A Travellerspoint blog

Entries about luau

Maui and Kaua’i Day 14: Parakeet Invasion

sunny 87 °F

Hilary and Darryl took their kids out to Salt Pond Beach, and the rest of us went to Kalapaki Beach, where Daniel’s mom, his grandma, and Catherine had lunch at Duke’s and Daniel and his dad went kayaking. It was a beautiful day and the bay was very clear and perfect. There were people riding an outrigger canoe, a lot of surfers and paddle boarders, and people swimming by the beach.
The Norwegian Cruise Lines Pride of America was pulling out of the harbor as we left. It was amazing to see such a large ship in the bay.


Daniel and his dad joined the group for lunch at Dukes.
Us at Kalapaki Beach.
On our way back to the house we decided to do the Koloa Rum tasting. It was amazingly good. We learned that the Koloa Rum Company is actually still growing sugar cane to make their rum.
The rest of Daniel’s family went to the Smith Family Luau, while we had a date night at The Beach House in Poipu. Daniel got Catherine this beautiful multi-colored plumeria.
Our reservation was for 7:30, so we were able to watch the sunset from the lawn.
Some views as we waited for sunset.
Just as the sky was really turning pink we started to hear a lot of birds chirping and flying overhead. At first we didn’t think much of it. Then we noticed a lot of little green parakeets in the trees. Those were the birds coming in!
The beautiful sky at sunset!
The famous Monkeypod Mai Tai from the Beach House.
Our delicious meal, including a strawberry cream pie for dessert.
Another wonderful day in Kauai!

Posted by danielcatherine 02:49 Archived in USA Tagged kayak kauai rum luau poipu beach_house kalapaki parakeets Comments (0)

Kauai Day 3: Pineapple Princess and the Dancers of Fire

overcast 81 °F

Started the day with the same breakfast we had regularly in the Azores: sweet bread, pineapple, and passionfruit juice.
Then we headed off to Hole in the Mountain Farms/ Kauai Sugarloaf Pineapples for our second pineapple tour of the month. The sugarloaf pineapple is white and lacks much of the acid and fiber that the typical yellow pineapple has. Our tour was led by the owner of the farm, who had a great deal of scientific information for us. It was interesting to the adults, but our niece and nephew Aubrey and Dalton preferred to play near the car with Daniel’s dad.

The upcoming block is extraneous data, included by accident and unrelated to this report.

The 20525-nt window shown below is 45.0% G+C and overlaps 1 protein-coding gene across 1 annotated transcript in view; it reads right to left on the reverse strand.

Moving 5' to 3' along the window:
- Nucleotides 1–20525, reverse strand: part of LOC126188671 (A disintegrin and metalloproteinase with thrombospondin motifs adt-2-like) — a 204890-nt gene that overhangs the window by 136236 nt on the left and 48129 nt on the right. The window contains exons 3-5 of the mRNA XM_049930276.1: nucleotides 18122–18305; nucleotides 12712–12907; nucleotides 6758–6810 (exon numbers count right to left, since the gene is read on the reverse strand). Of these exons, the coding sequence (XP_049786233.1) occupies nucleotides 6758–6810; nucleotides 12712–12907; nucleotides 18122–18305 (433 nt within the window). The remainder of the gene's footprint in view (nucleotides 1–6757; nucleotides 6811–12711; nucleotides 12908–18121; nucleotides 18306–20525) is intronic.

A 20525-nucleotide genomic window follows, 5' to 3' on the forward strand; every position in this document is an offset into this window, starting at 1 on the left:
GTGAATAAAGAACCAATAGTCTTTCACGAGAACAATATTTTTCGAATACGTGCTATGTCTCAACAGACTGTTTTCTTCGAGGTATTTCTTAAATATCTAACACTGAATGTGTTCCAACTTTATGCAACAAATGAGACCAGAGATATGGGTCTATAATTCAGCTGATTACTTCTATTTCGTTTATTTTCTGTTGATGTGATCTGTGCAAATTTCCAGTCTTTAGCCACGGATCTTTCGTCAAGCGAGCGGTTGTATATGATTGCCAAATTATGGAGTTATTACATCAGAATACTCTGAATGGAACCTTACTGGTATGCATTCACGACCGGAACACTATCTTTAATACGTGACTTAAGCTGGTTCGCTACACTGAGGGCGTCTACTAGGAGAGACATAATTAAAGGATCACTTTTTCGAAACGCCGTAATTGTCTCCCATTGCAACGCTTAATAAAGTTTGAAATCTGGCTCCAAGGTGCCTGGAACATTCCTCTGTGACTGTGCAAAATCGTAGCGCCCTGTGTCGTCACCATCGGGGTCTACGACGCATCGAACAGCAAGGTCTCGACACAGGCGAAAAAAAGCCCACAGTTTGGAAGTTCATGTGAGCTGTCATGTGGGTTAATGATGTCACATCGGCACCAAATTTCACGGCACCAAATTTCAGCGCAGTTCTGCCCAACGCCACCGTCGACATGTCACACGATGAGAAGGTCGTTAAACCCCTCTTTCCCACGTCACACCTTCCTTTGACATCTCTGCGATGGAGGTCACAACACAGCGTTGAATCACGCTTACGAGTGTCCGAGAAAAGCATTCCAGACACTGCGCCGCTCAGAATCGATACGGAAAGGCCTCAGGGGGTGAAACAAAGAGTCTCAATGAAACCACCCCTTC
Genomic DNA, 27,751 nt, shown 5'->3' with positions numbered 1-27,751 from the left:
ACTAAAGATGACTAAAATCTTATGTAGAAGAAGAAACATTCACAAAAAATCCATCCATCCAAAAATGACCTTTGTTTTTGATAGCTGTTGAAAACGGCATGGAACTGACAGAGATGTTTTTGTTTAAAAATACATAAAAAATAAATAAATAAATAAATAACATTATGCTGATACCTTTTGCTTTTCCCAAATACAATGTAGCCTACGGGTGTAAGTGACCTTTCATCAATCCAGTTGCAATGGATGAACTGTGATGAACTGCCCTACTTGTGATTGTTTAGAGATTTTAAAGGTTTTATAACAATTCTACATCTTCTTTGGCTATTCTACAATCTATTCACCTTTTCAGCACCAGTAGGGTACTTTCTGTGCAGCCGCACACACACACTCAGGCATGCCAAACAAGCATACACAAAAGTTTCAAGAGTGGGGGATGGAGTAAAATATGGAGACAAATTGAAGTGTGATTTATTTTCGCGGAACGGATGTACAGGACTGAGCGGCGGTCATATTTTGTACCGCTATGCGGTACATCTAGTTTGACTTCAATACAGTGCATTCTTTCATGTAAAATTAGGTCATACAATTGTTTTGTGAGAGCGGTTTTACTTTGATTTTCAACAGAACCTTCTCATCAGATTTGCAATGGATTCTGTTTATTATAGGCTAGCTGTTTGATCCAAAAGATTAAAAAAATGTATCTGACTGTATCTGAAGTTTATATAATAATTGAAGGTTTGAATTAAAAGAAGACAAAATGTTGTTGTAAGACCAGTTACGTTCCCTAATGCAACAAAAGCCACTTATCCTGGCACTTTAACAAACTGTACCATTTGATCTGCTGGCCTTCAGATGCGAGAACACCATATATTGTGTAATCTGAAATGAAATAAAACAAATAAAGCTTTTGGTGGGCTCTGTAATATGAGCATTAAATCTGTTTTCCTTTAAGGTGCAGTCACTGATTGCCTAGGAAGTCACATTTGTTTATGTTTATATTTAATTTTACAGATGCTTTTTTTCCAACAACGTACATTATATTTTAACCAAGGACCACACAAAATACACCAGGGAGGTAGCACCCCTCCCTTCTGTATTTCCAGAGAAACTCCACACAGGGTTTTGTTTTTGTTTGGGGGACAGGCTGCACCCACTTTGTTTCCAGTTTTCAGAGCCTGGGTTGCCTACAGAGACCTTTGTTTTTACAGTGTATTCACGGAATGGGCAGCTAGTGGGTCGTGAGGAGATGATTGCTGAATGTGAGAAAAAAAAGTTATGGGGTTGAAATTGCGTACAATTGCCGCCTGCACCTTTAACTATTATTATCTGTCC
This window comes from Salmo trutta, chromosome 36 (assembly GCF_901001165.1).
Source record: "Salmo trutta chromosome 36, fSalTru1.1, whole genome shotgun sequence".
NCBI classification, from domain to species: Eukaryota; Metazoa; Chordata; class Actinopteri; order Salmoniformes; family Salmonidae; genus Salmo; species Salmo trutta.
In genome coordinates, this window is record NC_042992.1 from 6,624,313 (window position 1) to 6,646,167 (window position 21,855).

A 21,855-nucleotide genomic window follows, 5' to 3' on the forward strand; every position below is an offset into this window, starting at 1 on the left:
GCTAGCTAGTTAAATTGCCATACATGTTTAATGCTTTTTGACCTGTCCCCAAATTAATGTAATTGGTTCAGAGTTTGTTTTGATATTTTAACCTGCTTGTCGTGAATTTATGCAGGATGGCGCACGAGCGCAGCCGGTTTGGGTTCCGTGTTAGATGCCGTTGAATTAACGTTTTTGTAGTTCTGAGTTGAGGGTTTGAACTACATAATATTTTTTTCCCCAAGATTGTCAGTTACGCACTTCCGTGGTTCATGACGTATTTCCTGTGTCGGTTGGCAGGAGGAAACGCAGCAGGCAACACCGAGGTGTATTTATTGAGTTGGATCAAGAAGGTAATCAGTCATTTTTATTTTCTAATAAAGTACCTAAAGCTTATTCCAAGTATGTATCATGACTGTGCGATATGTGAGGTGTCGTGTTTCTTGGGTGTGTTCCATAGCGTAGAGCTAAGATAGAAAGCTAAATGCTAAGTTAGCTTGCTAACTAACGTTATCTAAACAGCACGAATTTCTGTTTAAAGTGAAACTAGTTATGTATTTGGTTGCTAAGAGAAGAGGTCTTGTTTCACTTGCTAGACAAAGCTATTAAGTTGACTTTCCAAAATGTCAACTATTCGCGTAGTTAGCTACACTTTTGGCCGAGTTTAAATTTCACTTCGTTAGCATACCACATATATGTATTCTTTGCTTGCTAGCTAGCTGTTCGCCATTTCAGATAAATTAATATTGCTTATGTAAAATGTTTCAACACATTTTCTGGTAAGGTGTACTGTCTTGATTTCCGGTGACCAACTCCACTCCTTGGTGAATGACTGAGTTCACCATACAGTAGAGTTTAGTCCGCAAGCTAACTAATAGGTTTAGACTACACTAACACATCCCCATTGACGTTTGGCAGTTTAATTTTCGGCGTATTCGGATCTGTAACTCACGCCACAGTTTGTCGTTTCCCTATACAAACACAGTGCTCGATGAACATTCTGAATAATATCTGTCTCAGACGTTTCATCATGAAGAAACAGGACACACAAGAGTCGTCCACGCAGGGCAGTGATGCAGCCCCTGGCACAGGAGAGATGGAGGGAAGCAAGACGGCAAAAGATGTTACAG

The inside of the leaves of the pineapple contain the respiratory cells, which the farmer explained are kept closed all day and only opened at night, which leads to great drought tolerance.
A pile of “slips,” which are produced by pineapple plants and can be grown into new plants.
A cover crop of sunn hemp or Crotalaria, which is planted in used pineapple fields to restore nutrients to the soil. The farmer says that Hawaii’s soil is very poor, but that the temperature makes things grow well nonetheless.
Some pictures of the pineapple fields.
Us in the fields.
The flowers, or baby pineapples. These grow right with the mature pineapples, which is very different from how it is done at Arruda Ananás or at Maui Gold. You learn so much by touring multiple pineapple plantations.
Then we had the opportunity to plant pineapples. Some of the tour started wondering whether we had been tricked into performing agricultural labor and paying for the privilege.
Daniel’s Uncle Peter planting a pineapple.
Daniel’s cousin Gretchen planting a pineapple.
Daniel planting a pineapple.
Catherine planting a pineapple.
Daniel’s mom planting a pineapple.
Daniel’s Aunt Jackie planting a pineapple.
Us again.
We also got the chance to pick our own pineapples.
Pineapple Princess redux.
After this the farmer, Jude, cut some pineapple for us and let us try it. It was delicious. Very sweet and low-acid. Jude was convinced that we would no longer like yellow pineapple, we agreed that we still like yellow pineapple, especially Maui Gold.